Rigs to Reefs
Old Rigs Make New Marine Habitats
An innovative approach to dismantling out-of-service offshore oil and natural gas production platforms is creating new, thriving habitats for marine life while saving the industry money. In the past an obsolete platform in the Gulf of Mexico would have been "decommissioned" by dismantling, being towed to shore, cut up and sold for scrap. When the platforms are used to create artificial reefs, needed marine habitat is created while saving the industry millions of dollars, even after 50% of the cost savings are donated to the host State's artificial reef program. The "rigs-to-reefs" approach allows massive offshore platforms to be decommissioned by removing all useful equipment and materials, and then sinking them in a designated location. Once the structure settles to the bottom of the ocean, it provides several acres of living and feeding habitat for thousands of underwater species.
The first planned rigs-to-reefs conversion took place in Florida in 1979. In 1983, the Minerals Management Service - the agency that manages leasing, exploration, and development of Federal offshore lands - announced its support for rigs-to-reefs programs. The programs are beneficial from many perspectives: within six months to a year after the rig is initially placed on the sea floor, it will be a thriving reef ecosystem completely covered with marine life. Marine life already established on the rig is preserved, as the rig is carefully cut and towed to the new location. Decommissioned platforms make ideal artificial reefs. Constructed of corrosion-resistant steel that withstands breakup, rigs have a large, open structure that allows easy circulation for fish and provides havens for barnacles, corals, sponges, clams, bryozoans, and hydroids. Within six months to a year after a rig is initially placed on the sea floor, it will be a thriving reef ecosystem completely covered with marine life. When it is toppled, the newly created reef attracts additional mobile invertebrates and other fish species and an even more complex food chain develops.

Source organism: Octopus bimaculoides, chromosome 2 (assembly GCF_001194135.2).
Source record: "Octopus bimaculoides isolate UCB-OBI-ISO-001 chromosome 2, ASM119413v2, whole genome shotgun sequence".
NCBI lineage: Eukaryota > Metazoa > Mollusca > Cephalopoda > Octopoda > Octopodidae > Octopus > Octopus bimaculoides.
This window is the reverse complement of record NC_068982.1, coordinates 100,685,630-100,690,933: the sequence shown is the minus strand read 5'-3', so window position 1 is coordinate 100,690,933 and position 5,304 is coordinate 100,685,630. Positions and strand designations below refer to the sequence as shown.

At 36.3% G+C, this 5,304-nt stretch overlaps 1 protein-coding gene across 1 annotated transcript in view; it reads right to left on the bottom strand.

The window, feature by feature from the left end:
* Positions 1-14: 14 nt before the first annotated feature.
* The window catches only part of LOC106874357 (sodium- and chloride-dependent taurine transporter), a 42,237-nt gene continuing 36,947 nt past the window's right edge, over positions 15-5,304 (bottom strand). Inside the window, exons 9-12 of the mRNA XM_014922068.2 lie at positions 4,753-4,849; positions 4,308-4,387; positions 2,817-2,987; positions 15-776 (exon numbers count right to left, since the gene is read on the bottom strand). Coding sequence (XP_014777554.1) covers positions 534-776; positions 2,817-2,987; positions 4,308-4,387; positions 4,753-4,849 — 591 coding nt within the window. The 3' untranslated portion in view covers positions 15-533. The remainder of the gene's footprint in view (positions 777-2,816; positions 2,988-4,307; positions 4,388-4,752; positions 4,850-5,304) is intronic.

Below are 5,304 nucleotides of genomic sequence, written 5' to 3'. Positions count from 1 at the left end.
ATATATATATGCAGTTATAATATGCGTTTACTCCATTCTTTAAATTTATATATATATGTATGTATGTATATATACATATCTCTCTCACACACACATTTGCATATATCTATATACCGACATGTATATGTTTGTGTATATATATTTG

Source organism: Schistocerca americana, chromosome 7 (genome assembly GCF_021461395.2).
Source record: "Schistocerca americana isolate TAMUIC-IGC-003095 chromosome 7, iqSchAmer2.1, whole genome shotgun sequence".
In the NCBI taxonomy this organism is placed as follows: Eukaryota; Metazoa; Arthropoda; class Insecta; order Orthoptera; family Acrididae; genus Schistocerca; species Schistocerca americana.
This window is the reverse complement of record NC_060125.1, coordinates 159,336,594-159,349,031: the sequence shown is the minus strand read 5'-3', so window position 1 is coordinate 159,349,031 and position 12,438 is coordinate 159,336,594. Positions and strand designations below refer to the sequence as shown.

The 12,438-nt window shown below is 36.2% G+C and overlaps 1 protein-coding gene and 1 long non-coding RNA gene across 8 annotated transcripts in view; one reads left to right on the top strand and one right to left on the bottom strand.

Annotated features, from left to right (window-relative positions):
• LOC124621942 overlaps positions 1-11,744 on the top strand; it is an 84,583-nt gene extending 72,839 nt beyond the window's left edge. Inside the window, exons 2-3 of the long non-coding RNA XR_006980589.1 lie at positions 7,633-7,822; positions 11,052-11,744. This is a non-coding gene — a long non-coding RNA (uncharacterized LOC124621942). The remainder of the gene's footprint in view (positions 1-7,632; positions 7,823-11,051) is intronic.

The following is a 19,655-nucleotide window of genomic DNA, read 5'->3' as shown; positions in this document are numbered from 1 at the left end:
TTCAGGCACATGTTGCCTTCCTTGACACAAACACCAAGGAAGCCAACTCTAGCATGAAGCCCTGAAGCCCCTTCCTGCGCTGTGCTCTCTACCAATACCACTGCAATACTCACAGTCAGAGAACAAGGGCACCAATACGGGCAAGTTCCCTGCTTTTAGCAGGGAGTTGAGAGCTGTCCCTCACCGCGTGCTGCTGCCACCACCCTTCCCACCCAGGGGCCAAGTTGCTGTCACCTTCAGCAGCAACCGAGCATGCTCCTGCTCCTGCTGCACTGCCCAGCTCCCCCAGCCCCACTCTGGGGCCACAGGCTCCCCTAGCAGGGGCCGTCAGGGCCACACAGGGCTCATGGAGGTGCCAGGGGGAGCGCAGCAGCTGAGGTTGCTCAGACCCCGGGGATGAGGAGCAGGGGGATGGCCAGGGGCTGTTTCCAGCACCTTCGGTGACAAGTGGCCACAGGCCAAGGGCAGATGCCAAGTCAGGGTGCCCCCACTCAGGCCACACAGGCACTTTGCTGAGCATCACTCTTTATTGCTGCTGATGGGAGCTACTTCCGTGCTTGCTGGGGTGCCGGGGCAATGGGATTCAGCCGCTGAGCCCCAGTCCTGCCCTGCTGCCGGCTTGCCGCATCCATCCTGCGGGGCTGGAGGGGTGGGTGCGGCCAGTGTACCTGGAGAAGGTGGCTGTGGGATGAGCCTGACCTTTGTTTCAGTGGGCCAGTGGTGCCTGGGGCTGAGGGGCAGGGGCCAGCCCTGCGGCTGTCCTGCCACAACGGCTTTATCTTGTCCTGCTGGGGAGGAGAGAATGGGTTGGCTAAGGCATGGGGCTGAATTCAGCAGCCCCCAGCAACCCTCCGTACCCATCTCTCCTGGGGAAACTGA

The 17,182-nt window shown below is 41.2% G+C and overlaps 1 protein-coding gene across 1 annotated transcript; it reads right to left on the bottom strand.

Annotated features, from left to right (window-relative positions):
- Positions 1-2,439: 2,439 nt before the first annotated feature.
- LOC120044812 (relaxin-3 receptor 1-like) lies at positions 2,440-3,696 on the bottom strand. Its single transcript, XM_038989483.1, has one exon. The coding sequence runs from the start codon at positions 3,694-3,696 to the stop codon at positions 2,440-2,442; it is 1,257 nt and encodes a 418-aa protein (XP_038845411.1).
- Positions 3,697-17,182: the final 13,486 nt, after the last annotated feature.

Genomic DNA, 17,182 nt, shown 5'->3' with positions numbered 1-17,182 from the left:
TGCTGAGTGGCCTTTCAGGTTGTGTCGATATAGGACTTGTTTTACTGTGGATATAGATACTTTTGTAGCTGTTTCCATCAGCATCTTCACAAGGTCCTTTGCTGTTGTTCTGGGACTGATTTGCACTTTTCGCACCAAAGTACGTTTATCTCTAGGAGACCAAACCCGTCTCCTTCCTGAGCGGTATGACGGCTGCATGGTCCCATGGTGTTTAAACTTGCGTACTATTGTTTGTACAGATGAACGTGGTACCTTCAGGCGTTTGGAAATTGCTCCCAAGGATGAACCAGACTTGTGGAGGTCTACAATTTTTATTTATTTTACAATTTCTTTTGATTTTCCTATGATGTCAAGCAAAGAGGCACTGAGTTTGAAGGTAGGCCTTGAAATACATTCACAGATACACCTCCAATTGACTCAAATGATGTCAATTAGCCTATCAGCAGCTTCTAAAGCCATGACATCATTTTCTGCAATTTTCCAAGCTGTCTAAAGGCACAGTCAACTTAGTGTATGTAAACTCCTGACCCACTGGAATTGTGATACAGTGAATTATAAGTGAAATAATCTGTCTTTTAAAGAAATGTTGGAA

The rigs-to-reefs approach saves the industry millions of dollars a year. Part of this saving is shared with local communities that benefit from these reefs. Generally 50 percent of the industry savings is donated to a host State's artificial reef program. Commercial and recreational fishing and recreational scuba diving prosper from the enriched marine habitat resulting from the conversion, in turn increasing local tourism. In 1984, the Federal government passed the National Fishing Enhancement Act, which further strengthened the program. Louisiana and Texas followed suit in 1986 and 1990, respectively, forming their own programs. Today all five States bordering the Gulf of Mexico have artificial reef programs, and such reefs also are found in other locations around the world.
Louisiana's efforts to protect marine life in coastal waters and the Gulf of Mexico have received a boost with a $450,000 donation from Shell. Wildlife and Fisheries Secretary Robert Barham says the money will help create "amazing fishing opportunities for charter boat captains, recreational and commercial fishermen," through the state's artificial reef program. Barham says the donation complements the company's September decommissioning of its Eugene Island platform and the relocation of the platform steel jacket to create an artificial reef about 100 miles south of Iberia Parish. Since the Louisiana program's inception in 1986, 75 oil and gas related companies have participated. More than 60 offshore reef sites have been created off Louisiana's coast.